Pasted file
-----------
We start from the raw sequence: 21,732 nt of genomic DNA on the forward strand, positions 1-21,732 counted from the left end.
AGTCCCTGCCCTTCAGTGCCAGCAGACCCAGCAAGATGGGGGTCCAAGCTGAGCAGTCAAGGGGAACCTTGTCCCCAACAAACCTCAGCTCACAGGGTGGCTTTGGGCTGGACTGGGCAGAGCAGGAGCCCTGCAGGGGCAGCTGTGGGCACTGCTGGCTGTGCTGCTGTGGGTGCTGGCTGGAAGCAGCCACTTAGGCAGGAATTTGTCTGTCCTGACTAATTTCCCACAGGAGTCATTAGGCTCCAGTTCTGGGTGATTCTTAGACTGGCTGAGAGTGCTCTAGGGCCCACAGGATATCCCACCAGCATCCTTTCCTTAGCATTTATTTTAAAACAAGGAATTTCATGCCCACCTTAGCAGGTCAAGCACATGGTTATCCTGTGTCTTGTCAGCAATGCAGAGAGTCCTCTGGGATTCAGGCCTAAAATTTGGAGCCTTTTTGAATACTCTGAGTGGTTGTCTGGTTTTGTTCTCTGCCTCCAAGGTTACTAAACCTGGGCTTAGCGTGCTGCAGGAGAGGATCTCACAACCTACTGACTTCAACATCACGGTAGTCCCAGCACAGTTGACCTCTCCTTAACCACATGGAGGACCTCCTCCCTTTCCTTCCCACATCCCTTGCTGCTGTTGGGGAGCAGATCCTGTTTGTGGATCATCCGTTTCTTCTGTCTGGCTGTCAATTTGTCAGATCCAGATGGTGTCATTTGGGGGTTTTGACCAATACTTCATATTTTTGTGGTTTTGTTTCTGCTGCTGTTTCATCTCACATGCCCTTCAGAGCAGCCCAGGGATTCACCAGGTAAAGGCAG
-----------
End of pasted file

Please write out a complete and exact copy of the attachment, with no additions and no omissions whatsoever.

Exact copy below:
We start from the raw sequence: 21,732 nt of genomic DNA on the forward strand, positions 1-21,732 counted from the left end.
AGTCCCTGCCCTTCAGTGCCAGCAGACCCAGCAAGATGGGGGTCCAAGCTGAGCAGTCAAGGGGAACCTTGTCCCCAACAAACCTCAGCTCACAGGGTGGCTTTGGGCTGGACTGGGCAGAGCAGGAGCCCTGCAGGGGCAGCTGTGGGCACTGCTGGCTGTGCTGCTGTGGGTGCTGGCTGGAAGCAGCCACTTAGGCAGGAATTTGTCTGTCCTGACTAATTTCCCACAGGAGTCATTAGGCTCCAGTTCTGGGTGATTCTTAGACTGGCTGAGAGTGCTCTAGGGCCCACAGGATATCCCACCAGCATCCTTTCCTTAGCATTTATTTTAAAACAAGGAATTTCATGCCCACCTTAGCAGGTCAAGCACATGGTTATCCTGTGTCTTGTCAGCAATGCAGAGAGTCCTCTGGGATTCAGGCCTAAAATTTGGAGCCTTTTTGAATACTCTGAGTGGTTGTCTGGTTTTGTTCTCTGCCTCCAAGGTTACTAAACCTGGGCTTAGCGTGCTGCAGGAGAGGATCTCACAACCTACTGACTTCAACATCACGGTAGTCCCAGCACAGTTGACCTCTCCTTAACCACATGGAGGACCTCCTCCCTTTCCTTCCCACATCCCTTGCTGCTGTTGGGGAGCAGATCCTGTTTGTGGATCATCCGTTTCTTCTGTCTGGCTGTCAATTTGTCAGATCCAGATGGTGTCATTTGGGGGTTTTGACCAATACTTCATATTTTTGTGGTTTTGTTTCTGCTGCTGTTTCATCTCACATGCCCTTCAGAGCAGCCCAGGGATTCACCAGGTAAAGGCAG